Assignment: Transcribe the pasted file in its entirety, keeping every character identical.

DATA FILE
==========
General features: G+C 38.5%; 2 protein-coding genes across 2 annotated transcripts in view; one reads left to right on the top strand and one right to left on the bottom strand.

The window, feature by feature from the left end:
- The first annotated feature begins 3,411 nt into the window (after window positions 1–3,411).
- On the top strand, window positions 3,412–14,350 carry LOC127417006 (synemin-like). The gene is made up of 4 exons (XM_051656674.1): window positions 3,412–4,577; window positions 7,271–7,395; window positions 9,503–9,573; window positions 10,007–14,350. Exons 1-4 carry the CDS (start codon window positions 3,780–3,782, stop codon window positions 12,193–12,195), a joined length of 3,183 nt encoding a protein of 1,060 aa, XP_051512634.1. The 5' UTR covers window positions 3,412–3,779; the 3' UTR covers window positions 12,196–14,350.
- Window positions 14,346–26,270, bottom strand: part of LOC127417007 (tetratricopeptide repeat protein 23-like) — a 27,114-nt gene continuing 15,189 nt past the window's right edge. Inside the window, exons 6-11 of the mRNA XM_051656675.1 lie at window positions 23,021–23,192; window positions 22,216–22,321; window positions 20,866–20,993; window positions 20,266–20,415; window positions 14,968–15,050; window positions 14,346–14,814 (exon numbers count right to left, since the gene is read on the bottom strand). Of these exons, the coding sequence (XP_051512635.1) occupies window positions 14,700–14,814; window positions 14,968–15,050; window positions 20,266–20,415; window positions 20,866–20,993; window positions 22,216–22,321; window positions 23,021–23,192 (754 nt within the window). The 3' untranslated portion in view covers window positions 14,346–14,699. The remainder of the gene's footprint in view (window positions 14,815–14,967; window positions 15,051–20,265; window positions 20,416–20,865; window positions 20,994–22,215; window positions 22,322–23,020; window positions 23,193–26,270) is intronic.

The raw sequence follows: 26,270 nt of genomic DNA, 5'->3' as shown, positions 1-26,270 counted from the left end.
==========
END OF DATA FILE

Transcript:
General features: G+C 38.5%; 2 protein-coding genes across 2 annotated transcripts in view; one reads left to right on the top strand and one right to left on the bottom strand.

The window, feature by feature from the left end:
- The first annotated feature begins 3,411 nt into the window (after window positions 1–3,411).
- On the top strand, window positions 3,412–14,350 carry LOC127417006 (synemin-like). The gene is made up of 4 exons (XM_051656674.1): window positions 3,412–4,577; window positions 7,271–7,395; window positions 9,503–9,573; window positions 10,007–14,350. Exons 1-4 carry the CDS (start codon window positions 3,780–3,782, stop codon window positions 12,193–12,195), a joined length of 3,183 nt encoding a protein of 1,060 aa, XP_051512634.1. The 5' UTR covers window positions 3,412–3,779; the 3' UTR covers window positions 12,196–14,350.
- Window positions 14,346–26,270, bottom strand: part of LOC127417007 (tetratricopeptide repeat protein 23-like) — a 27,114-nt gene continuing 15,189 nt past the window's right edge. Inside the window, exons 6-11 of the mRNA XM_051656675.1 lie at window positions 23,021–23,192; window positions 22,216–22,321; window positions 20,866–20,993; window positions 20,266–20,415; window positions 14,968–15,050; window positions 14,346–14,814 (exon numbers count right to left, since the gene is read on the bottom strand). Of these exons, the coding sequence (XP_051512635.1) occupies window positions 14,700–14,814; window positions 14,968–15,050; window positions 20,266–20,415; window positions 20,866–20,993; window positions 22,216–22,321; window positions 23,021–23,192 (754 nt within the window). The 3' untranslated portion in view covers window positions 14,346–14,699. The remainder of the gene's footprint in view (window positions 14,815–14,967; window positions 15,051–20,265; window positions 20,416–20,865; window positions 20,994–22,215; window positions 22,322–23,020; window positions 23,193–26,270) is intronic.

The raw sequence follows: 26,270 nt of genomic DNA, 5'->3' as shown, positions 1-26,270 counted from the left end.